Charitable Gifting Strategies for Giving Tuesday

November 28, 2023

Giving Tuesday has been established as an international day for charitable giving and occurs each year on the Tuesday following Thanksgiving. It’s a fitting time to consider your philanthropic goals and review or design a giving plan. For that reason, we’d like to take this opportunity to shine a light on philanthropy and the ways you can maximize your impact on causes and organizations that are important to you.

As your advisor, we can facilitate discussions that will help you define your giving goals and then build your plan, especially where there are techniques which involve your investment and financial planning. Our wealth management team is regularly on the lookout for new strategies and ideas to help guide in the creation and updating of impactful and tax-aware gifting plans.

There are two strategies that we feel are important to focus on and have summarized them below.

Maximize After-Tax Giving

  • Gift Appreciated Securities: Donors who gift appreciated securities versus cash receive the additional tax benefit of avoiding taxation on the capital appreciation. However, there are deductibility limits as a percentage of your adjusted-gross income that change depending on what type of donation you make. We can help you navigate these considerations as you make gifting decisions in each tax year.
  • Gift Private Assets: It might also make sense to prioritize the donation of complex, illiquid assets, which often also have low cost basis. Examples include private stock, alternatives, or real estate. Gifts of complex assets are governed by complex regulations, but we can help demystify the process.
  • Bunching of Charitable Gifts: Since the “Standard Deduction” amount increased several years ago, concentrating multiple years’ worth of gifts in a single tax year can maximize the after-tax benefits of giving.

Effective and Strategic Giving 

  • Private Foundation vs. Donor Advised Fund Account: One of the common questions we address is, “What is the best vehicle to achieve gifting goals: donor-advised funds or a private foundation?” The answer comes down to weighing the factors of privacy, ease of administration, cost, and control. As your advisor, we can help you learn more about these choices and lay out the differences to help you make an informed choice.
  • Qualified Charitable IRA Distributions: Once you reach age 70½, you can gift up to $100,000 per year directly from an IRA account to a charitable organization (or multiple organizations) without tax consequences. And these direct “qualified charitable distributions” help satisfy the minimum distribution amount you may be required to take each year. Even if you’ve already taken an IRA distribution this year, you may still be able to make charitable distributions from your IRA, and they may be more tax-advantageous than gifts from your other assets. We would be happy to review these options and tradeoffs with you.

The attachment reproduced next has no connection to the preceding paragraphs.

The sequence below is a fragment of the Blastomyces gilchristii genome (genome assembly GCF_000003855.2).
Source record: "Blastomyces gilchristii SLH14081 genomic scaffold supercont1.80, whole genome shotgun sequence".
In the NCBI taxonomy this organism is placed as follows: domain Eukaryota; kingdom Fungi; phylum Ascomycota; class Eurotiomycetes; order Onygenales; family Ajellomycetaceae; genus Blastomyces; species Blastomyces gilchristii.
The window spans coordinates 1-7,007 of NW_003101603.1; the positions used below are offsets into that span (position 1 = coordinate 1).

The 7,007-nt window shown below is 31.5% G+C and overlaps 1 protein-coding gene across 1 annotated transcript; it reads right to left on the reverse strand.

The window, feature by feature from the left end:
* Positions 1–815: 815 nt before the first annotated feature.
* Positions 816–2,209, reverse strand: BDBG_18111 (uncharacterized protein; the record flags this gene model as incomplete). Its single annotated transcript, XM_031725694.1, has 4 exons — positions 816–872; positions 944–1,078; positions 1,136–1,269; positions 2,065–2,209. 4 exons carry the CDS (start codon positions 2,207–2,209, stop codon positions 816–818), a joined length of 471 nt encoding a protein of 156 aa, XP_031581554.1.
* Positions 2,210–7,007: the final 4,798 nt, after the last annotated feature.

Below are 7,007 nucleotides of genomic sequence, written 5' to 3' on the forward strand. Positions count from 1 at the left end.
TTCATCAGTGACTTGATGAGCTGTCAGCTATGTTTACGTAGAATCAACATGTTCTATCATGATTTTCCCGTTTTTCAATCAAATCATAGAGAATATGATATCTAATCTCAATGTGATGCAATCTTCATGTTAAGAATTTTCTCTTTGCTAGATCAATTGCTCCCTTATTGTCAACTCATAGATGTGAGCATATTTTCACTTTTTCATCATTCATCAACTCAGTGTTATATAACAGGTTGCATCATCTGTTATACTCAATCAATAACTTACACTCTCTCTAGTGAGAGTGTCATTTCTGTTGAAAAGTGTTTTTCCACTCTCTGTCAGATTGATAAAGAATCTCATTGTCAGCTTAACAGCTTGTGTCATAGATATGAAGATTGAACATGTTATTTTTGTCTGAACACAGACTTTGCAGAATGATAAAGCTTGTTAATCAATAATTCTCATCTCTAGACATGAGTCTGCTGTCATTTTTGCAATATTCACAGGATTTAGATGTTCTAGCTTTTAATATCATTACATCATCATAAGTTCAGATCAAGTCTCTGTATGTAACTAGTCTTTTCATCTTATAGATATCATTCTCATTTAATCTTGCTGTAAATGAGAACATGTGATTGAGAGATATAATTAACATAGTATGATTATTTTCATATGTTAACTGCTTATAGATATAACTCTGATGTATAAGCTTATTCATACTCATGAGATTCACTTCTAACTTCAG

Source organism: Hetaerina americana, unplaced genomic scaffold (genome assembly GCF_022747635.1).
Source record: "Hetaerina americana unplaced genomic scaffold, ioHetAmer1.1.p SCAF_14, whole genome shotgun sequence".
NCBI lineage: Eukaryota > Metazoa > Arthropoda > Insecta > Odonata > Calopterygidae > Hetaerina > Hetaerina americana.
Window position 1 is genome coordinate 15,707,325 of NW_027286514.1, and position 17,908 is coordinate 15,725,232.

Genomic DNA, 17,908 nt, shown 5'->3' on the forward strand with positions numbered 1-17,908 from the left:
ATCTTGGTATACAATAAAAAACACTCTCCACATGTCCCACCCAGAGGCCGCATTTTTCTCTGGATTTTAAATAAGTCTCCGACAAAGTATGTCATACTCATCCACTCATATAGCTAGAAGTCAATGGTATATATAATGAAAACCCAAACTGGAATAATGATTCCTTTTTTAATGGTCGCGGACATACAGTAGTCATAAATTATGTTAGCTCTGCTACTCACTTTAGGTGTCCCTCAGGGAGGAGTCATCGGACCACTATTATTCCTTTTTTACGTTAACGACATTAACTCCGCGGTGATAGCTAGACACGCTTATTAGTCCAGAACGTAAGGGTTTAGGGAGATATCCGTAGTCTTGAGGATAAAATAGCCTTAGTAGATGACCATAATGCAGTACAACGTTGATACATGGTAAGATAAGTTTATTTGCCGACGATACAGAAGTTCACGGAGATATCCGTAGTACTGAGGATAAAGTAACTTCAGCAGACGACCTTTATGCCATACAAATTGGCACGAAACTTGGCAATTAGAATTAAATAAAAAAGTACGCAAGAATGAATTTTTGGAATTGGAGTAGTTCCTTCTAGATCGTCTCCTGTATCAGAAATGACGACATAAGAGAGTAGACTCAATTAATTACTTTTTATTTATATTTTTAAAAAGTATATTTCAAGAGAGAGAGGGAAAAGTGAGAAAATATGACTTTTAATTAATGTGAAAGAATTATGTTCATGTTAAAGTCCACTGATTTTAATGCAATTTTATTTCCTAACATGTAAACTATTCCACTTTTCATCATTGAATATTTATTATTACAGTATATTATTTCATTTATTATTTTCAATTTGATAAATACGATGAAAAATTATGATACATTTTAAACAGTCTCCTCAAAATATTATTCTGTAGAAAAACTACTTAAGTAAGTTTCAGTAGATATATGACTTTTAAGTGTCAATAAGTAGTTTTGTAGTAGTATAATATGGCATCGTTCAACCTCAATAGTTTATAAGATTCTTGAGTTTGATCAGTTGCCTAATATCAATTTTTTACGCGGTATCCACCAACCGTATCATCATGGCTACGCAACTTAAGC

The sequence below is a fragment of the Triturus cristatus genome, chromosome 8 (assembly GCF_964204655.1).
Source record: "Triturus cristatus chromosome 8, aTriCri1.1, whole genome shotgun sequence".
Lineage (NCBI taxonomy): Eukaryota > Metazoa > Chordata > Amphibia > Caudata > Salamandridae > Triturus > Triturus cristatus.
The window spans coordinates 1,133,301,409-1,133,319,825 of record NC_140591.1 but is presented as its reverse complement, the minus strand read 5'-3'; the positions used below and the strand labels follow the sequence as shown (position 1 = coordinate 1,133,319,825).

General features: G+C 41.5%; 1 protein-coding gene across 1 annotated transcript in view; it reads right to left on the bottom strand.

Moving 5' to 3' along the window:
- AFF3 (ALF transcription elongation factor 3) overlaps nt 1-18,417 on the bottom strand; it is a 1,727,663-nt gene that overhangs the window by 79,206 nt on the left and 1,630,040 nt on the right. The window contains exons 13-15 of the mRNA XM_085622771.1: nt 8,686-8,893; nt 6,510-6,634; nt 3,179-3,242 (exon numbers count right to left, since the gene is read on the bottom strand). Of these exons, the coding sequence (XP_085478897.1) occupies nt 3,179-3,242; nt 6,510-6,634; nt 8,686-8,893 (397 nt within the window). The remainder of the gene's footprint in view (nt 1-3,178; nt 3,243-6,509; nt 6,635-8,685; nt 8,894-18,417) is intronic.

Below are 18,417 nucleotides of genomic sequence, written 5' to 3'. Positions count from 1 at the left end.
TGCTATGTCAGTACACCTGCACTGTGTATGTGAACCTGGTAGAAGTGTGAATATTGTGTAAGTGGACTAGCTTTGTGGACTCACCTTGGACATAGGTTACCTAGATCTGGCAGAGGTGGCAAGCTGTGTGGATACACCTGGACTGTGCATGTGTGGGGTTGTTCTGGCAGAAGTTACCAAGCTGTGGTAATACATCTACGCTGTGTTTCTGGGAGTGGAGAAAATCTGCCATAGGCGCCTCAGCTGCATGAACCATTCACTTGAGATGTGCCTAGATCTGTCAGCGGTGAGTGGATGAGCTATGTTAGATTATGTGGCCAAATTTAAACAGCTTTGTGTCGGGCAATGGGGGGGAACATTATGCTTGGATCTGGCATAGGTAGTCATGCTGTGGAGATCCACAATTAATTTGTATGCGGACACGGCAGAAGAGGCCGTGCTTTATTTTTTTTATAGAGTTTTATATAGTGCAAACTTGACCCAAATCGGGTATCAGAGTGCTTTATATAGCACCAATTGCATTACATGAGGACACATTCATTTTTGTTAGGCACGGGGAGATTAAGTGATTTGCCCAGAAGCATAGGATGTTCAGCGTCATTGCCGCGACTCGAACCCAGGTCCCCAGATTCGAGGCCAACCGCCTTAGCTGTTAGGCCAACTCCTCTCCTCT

For more details on some of the strategies outlined above as well as ideas on how to engage your next generation in philanthropic activities, please visit our charitable gift planning blog post written last year.

Note that all these tax and gifting techniques require careful forethought and planning, as every person’s tax situation is different. That’s why we feel it’s important to help you coordinate the discussion with us, as your advisor, as well as your tax professional. Our ultimate goal is to help you maximize your charitable impact while optimizing your tax situation.

Happy Giving Tuesday!

If you would like to discuss your charitable giving or tax–planning issues in more detail or have other year-end planning questions, please contact your advisor. 

Important Disclosure
These materials have been provided by Litman Gregory Wealth Management, LLC (“LGWM”) for informational purposes only. No statement herein is to be construed as a solicitation or recommendation to buy or sell a security. The information contained herein has been derived from sources that we believe to be reliable; however, we do not make any representation as to the accuracy, timeliness, suitability, completeness or relevance of any information. Information contained herein is current as of 11/2023. It is subject to legislative changes and is not intended to be legal or tax advice. Consult a qualified tax advisor regarding specific circumstances. This material is furnished ‘as is’ without warranty of any kind. Its accuracy and completeness are not guaranteed, and all warranties expressed or implied are hereby excluded.
For additional information about LGWM, please consult the firm’s Form ADV disclosure documents by contacting or through this link. 

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